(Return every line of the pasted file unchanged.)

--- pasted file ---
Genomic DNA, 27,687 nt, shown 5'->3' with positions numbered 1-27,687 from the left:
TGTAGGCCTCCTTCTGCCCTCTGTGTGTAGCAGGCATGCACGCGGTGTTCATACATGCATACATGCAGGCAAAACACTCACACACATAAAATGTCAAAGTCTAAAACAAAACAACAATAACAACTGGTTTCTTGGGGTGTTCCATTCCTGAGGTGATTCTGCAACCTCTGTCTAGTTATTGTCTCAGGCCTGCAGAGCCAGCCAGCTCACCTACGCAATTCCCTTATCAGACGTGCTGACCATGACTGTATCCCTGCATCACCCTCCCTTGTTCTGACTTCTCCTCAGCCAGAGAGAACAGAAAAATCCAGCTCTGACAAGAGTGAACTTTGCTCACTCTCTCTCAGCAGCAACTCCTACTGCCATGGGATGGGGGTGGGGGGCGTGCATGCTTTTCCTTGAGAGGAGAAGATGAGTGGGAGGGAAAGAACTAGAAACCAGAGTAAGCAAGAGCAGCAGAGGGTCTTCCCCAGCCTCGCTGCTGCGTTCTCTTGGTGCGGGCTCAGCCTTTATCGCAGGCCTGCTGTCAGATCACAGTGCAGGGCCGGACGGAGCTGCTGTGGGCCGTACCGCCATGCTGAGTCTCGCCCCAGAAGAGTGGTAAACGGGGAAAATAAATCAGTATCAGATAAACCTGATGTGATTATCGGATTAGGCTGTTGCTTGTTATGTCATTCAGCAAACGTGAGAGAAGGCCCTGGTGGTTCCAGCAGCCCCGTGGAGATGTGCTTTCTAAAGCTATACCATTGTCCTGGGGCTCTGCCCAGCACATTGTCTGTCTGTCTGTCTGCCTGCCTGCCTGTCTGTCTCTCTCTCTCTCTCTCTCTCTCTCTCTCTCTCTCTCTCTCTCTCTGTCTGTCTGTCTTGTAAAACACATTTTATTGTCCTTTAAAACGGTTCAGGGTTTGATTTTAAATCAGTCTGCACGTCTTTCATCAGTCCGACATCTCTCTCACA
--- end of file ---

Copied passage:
Genomic DNA, 27,687 nt, shown 5'->3' with positions numbered 1-27,687 from the left:
TGTAGGCCTCCTTCTGCCCTCTGTGTGTAGCAGGCATGCACGCGGTGTTCATACATGCATACATGCAGGCAAAACACTCACACACATAAAATGTCAAAGTCTAAAACAAAACAACAATAACAACTGGTTTCTTGGGGTGTTCCATTCCTGAGGTGATTCTGCAACCTCTGTCTAGTTATTGTCTCAGGCCTGCAGAGCCAGCCAGCTCACCTACGCAATTCCCTTATCAGACGTGCTGACCATGACTGTATCCCTGCATCACCCTCCCTTGTTCTGACTTCTCCTCAGCCAGAGAGAACAGAAAAATCCAGCTCTGACAAGAGTGAACTTTGCTCACTCTCTCTCAGCAGCAACTCCTACTGCCATGGGATGGGGGTGGGGGGCGTGCATGCTTTTCCTTGAGAGGAGAAGATGAGTGGGAGGGAAAGAACTAGAAACCAGAGTAAGCAAGAGCAGCAGAGGGTCTTCCCCAGCCTCGCTGCTGCGTTCTCTTGGTGCGGGCTCAGCCTTTATCGCAGGCCTGCTGTCAGATCACAGTGCAGGGCCGGACGGAGCTGCTGTGGGCCGTACCGCCATGCTGAGTCTCGCCCCAGAAGAGTGGTAAACGGGGAAAATAAATCAGTATCAGATAAACCTGATGTGATTATCGGATTAGGCTGTTGCTTGTTATGTCATTCAGCAAACGTGAGAGAAGGCCCTGGTGGTTCCAGCAGCCCCGTGGAGATGTGCTTTCTAAAGCTATACCATTGTCCTGGGGCTCTGCCCAGCACATTGTCTGTCTGTCTGTCTGCCTGCCTGCCTGTCTGTCTCTCTCTCTCTCTCTCTCTCTCTCTCTCTCTCTCTCTCTCTCTCTGTCTGTCTGTCTTGTAAAACACATTTTATTGTCCTTTAAAACGGTTCAGGGTTTGATTTTAAATCAGTCTGCACGTCTTTCATCAGTCCGACATCTCTCTCACA